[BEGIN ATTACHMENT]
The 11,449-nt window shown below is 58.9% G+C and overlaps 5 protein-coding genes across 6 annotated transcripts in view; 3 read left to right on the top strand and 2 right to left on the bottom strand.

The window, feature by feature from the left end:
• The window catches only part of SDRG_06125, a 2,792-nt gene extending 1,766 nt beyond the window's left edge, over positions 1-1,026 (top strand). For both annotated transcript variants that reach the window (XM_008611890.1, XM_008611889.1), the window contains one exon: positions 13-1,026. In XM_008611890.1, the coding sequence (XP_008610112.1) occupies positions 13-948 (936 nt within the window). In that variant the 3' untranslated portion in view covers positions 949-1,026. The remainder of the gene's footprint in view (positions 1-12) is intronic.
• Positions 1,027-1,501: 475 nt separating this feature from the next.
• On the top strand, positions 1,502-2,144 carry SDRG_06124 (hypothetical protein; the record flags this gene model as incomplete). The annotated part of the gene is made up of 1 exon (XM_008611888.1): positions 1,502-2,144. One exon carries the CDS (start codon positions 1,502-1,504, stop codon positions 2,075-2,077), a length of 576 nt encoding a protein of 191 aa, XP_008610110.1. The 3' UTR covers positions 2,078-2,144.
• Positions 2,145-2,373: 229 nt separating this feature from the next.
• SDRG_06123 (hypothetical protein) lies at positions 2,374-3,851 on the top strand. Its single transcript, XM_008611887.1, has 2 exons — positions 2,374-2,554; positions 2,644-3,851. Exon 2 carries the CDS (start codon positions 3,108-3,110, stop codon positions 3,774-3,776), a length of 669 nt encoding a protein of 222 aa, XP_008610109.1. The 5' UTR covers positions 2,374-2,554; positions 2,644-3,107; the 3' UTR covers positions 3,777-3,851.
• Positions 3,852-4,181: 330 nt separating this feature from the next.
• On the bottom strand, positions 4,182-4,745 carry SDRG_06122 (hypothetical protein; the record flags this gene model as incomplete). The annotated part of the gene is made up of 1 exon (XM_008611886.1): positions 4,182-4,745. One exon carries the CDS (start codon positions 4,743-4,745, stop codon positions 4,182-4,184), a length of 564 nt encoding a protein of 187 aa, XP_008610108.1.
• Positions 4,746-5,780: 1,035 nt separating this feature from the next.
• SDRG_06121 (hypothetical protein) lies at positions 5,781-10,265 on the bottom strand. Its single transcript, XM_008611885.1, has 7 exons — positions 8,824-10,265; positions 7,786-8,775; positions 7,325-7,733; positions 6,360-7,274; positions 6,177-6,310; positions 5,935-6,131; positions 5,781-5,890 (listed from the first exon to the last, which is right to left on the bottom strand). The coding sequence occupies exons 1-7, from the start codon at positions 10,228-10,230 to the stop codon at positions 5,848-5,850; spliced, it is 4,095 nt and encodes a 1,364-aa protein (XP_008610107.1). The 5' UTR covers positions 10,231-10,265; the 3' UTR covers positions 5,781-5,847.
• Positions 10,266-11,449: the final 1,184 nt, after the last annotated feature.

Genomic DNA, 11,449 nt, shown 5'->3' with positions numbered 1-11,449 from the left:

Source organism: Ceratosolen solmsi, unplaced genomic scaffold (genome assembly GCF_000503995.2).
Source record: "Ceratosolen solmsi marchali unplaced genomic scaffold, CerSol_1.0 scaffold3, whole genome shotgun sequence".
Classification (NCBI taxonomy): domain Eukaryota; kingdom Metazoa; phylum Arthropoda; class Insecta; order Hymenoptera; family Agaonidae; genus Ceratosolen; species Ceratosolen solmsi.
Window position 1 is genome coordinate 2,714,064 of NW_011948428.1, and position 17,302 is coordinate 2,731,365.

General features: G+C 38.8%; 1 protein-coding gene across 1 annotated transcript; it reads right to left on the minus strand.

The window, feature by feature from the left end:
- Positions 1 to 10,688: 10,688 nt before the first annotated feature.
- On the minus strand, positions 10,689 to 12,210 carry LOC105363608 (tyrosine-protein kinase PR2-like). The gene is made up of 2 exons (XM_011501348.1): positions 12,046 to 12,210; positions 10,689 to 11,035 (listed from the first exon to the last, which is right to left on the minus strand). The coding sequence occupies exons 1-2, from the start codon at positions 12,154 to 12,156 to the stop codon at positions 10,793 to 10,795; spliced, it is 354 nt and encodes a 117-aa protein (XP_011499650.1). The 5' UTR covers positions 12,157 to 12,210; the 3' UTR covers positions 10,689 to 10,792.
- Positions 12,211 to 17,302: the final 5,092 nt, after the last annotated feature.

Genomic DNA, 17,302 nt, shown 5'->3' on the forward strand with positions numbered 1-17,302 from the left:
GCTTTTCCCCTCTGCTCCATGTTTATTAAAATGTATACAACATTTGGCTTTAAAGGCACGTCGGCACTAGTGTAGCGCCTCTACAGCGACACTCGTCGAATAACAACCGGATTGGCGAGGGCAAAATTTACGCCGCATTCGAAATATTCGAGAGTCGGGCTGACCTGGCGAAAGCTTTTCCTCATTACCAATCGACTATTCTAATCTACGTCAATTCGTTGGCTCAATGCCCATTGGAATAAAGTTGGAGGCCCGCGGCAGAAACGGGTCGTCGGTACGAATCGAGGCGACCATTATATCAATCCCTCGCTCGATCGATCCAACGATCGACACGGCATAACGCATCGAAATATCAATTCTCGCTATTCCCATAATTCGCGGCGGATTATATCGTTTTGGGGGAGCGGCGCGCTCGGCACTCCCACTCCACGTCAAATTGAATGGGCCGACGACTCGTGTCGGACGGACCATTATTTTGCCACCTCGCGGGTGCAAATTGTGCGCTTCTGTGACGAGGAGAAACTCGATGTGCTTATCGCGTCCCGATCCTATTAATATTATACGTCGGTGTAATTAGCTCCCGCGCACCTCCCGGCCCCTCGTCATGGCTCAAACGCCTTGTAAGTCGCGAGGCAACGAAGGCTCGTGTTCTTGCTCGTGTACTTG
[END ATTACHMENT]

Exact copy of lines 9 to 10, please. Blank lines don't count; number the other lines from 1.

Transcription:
• On the bottom strand, positions 4,182-4,745 carry SDRG_06122 (hypothetical protein; the record flags this gene model as incomplete). The annotated part of the gene is made up of 1 exon (XM_008611886.1): positions 4,182-4,745. One exon carries the CDS (start codon positions 4,743-4,745, stop codon positions 4,182-4,184), a length of 564 nt encoding a protein of 187 aa, XP_008610108.1.
• Positions 4,746-5,780: 1,035 nt separating this feature from the next.